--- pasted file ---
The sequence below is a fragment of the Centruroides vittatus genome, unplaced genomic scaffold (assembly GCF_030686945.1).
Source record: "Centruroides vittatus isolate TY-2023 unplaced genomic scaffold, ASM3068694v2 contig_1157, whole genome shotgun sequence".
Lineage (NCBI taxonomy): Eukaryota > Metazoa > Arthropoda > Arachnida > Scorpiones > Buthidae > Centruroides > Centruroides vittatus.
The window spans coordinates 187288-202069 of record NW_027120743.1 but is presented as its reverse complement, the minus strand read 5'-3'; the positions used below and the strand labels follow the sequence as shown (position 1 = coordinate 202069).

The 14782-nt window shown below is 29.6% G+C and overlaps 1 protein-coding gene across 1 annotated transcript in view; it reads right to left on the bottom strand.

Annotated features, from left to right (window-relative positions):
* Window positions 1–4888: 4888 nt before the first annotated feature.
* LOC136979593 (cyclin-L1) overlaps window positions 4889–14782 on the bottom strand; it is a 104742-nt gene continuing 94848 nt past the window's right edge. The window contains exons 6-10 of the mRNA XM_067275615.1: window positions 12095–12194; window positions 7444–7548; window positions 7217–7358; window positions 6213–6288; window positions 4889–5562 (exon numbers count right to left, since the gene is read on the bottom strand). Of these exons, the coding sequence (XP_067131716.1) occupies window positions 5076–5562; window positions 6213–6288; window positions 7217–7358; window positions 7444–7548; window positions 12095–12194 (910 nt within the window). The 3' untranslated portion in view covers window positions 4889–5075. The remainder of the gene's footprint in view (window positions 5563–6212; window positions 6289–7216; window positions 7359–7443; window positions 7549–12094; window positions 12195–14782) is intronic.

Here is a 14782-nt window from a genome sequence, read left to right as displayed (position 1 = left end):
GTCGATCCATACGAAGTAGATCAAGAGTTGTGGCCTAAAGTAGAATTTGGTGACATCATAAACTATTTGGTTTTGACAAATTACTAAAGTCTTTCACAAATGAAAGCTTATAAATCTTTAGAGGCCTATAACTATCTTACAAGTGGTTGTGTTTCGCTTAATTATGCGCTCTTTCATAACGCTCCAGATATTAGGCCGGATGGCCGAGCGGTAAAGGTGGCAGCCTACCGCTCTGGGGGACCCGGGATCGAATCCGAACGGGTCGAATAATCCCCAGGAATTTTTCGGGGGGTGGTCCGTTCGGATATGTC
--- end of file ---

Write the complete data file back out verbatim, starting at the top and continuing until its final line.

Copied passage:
The sequence below is a fragment of the Centruroides vittatus genome, unplaced genomic scaffold (assembly GCF_030686945.1).
Source record: "Centruroides vittatus isolate TY-2023 unplaced genomic scaffold, ASM3068694v2 contig_1157, whole genome shotgun sequence".
Lineage (NCBI taxonomy): Eukaryota > Metazoa > Arthropoda > Arachnida > Scorpiones > Buthidae > Centruroides > Centruroides vittatus.
The window spans coordinates 187288-202069 of record NW_027120743.1 but is presented as its reverse complement, the minus strand read 5'-3'; the positions used below and the strand labels follow the sequence as shown (position 1 = coordinate 202069).

The 14782-nt window shown below is 29.6% G+C and overlaps 1 protein-coding gene across 1 annotated transcript in view; it reads right to left on the bottom strand.

Annotated features, from left to right (window-relative positions):
* Window positions 1–4888: 4888 nt before the first annotated feature.
* LOC136979593 (cyclin-L1) overlaps window positions 4889–14782 on the bottom strand; it is a 104742-nt gene continuing 94848 nt past the window's right edge. The window contains exons 6-10 of the mRNA XM_067275615.1: window positions 12095–12194; window positions 7444–7548; window positions 7217–7358; window positions 6213–6288; window positions 4889–5562 (exon numbers count right to left, since the gene is read on the bottom strand). Of these exons, the coding sequence (XP_067131716.1) occupies window positions 5076–5562; window positions 6213–6288; window positions 7217–7358; window positions 7444–7548; window positions 12095–12194 (910 nt within the window). The 3' untranslated portion in view covers window positions 4889–5075. The remainder of the gene's footprint in view (window positions 5563–6212; window positions 6289–7216; window positions 7359–7443; window positions 7549–12094; window positions 12195–14782) is intronic.

Here is a 14782-nt window from a genome sequence, read left to right as displayed (position 1 = left end):
GTCGATCCATACGAAGTAGATCAAGAGTTGTGGCCTAAAGTAGAATTTGGTGACATCATAAACTATTTGGTTTTGACAAATTACTAAAGTCTTTCACAAATGAAAGCTTATAAATCTTTAGAGGCCTATAACTATCTTACAAGTGGTTGTGTTTCGCTTAATTATGCGCTCTTTCATAACGCTCCAGATATTAGGCCGGATGGCCGAGCGGTAAAGGTGGCAGCCTACCGCTCTGGGGGACCCGGGATCGAATCCGAACGGGTCGAATAATCCCCAGGAATTTTTCGGGGGGTGGTCCGTTCGGATATGTC